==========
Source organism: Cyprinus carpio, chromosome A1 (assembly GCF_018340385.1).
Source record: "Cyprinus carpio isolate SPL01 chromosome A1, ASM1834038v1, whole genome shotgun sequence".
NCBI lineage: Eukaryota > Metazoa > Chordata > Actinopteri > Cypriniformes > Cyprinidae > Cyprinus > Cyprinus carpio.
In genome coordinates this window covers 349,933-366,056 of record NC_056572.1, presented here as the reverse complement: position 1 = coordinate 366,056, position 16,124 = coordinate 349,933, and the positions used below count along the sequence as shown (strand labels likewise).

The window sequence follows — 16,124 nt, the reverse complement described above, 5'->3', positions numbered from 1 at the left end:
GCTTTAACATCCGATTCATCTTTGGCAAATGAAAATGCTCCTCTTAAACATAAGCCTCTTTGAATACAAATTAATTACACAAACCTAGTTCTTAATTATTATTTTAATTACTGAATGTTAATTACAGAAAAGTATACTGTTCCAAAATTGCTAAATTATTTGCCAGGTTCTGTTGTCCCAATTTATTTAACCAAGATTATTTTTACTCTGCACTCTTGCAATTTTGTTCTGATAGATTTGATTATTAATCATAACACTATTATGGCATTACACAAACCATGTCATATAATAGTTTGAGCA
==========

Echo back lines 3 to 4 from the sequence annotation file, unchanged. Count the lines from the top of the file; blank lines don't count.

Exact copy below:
NCBI lineage: Eukaryota > Metazoa > Chordata > Actinopteri > Cypriniformes > Cyprinidae > Cyprinus > Cyprinus carpio.
In genome coordinates this window covers 349,933-366,056 of record NC_056572.1, presented here as the reverse complement: position 1 = coordinate 366,056, position 16,124 = coordinate 349,933, and the positions used below count along the sequence as shown (strand labels likewise).